- Extreme fatigue
- Lack of coordination
A bonking episode can negatively affect your training and overall health.
Potential Negative Effects of Bonking
Anyone can suffer the effects of bonking, but it tends to be more prevalent in high-intensity athletes if they don't properly fuel, rest, and recover as part of their training routine.
- Muscle loss. If you don't consume enough sources of glucose, such as carbohydrates, your body will turn to fats and proteins for energy. This can lead to the loss of muscle tissue.
- Dehydration. Athletes may not always be able to drink adequate amounts of water during training. This can lead to severe dehydration, which can lead to fatigue, cramping, and bonking. Chronic dehydration can result in a decline in cognitive function.
- Impaired immune function. Over-training to the point of triggering a bonk can negatively affect your immune system. Intense exercise over a prolonged period can suppress your natural anti-inflammatory response.
- Physical pain. Fatigue and stress set in when your body reaches the point of exhaustion. Stress can increase physical pain within the body and aggravate existing health issues.
- Cognitive issues. Hitting the point of bonking means you've emptied your body's glycogen stores. Since your brain uses glycogen as its energy source, you may temporarily lose the ability to focus, lose motivation, and be unable to make any decisions. Though temporary, this can be a dangerous situation, depending on your surroundings.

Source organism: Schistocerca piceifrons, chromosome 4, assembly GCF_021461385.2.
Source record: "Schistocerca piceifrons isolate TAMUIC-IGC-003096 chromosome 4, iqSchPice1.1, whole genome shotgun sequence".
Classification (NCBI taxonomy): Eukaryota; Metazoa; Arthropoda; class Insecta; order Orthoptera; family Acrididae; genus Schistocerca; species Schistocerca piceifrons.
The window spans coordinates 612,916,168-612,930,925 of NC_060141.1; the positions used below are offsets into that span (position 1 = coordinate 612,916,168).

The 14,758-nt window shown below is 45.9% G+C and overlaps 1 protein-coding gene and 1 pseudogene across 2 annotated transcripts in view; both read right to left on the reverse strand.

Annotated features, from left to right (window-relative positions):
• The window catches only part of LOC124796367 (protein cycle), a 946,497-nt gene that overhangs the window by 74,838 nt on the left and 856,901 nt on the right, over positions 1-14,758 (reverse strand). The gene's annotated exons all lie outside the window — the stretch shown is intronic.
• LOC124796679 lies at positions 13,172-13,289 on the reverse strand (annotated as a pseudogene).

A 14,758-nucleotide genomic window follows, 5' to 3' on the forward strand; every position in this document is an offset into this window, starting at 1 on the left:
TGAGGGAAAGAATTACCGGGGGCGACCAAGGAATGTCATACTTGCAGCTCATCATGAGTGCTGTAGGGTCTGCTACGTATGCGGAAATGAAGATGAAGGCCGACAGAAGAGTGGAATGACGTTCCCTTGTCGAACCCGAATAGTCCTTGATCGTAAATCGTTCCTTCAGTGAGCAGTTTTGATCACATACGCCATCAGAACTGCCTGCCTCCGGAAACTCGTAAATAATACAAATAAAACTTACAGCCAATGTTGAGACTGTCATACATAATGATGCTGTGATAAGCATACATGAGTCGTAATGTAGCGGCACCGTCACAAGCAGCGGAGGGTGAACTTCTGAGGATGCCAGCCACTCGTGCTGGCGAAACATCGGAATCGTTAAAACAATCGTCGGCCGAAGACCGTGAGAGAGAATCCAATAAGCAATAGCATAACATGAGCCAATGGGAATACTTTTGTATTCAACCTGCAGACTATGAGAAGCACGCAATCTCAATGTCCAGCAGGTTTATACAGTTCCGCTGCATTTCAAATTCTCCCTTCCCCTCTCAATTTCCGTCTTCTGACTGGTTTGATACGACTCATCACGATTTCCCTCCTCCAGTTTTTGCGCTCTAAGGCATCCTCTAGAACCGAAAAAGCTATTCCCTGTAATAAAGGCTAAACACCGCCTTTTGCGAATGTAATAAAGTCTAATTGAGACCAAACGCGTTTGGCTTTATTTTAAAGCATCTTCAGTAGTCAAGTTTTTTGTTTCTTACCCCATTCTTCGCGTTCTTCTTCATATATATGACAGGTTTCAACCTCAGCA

Bonking isn't inevitable if you're a serious athlete. There are steps you can take to prevent it.
You can avoid a bonk during your workout if you take some steps to ensure you have plenty of carbohydrates in your body that can produce the glycogen you need.
Eat Small but Often
If you're planning a physical, strenuous workout session, you'll need more carbs in your body. If you're spending the day at work or relaxing at home, you won't need many carbs. But on high-intensity workout days, you'll need approximately 100 grams of carbohydrates every hour. To get the carbs you need, eat small, high-carbohydrate foods before, during, and after your workout.